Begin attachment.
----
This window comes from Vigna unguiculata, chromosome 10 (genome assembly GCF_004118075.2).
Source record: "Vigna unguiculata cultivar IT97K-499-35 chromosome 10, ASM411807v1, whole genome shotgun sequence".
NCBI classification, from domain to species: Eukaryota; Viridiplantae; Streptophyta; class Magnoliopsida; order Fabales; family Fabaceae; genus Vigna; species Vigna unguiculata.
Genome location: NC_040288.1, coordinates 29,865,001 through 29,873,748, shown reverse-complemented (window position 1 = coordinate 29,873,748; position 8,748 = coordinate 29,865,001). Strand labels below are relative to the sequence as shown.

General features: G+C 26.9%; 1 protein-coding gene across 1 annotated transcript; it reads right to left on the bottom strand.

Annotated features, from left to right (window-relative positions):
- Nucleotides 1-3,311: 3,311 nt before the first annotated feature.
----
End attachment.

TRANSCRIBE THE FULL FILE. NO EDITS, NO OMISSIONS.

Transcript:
This window comes from Vigna unguiculata, chromosome 10 (genome assembly GCF_004118075.2).
Source record: "Vigna unguiculata cultivar IT97K-499-35 chromosome 10, ASM411807v1, whole genome shotgun sequence".
NCBI classification, from domain to species: Eukaryota; Viridiplantae; Streptophyta; class Magnoliopsida; order Fabales; family Fabaceae; genus Vigna; species Vigna unguiculata.
Genome location: NC_040288.1, coordinates 29,865,001 through 29,873,748, shown reverse-complemented (window position 1 = coordinate 29,873,748; position 8,748 = coordinate 29,865,001). Strand labels below are relative to the sequence as shown.

General features: G+C 26.9%; 1 protein-coding gene across 1 annotated transcript; it reads right to left on the bottom strand.

Annotated features, from left to right (window-relative positions):
- Nucleotides 1-3,311: 3,311 nt before the first annotated feature.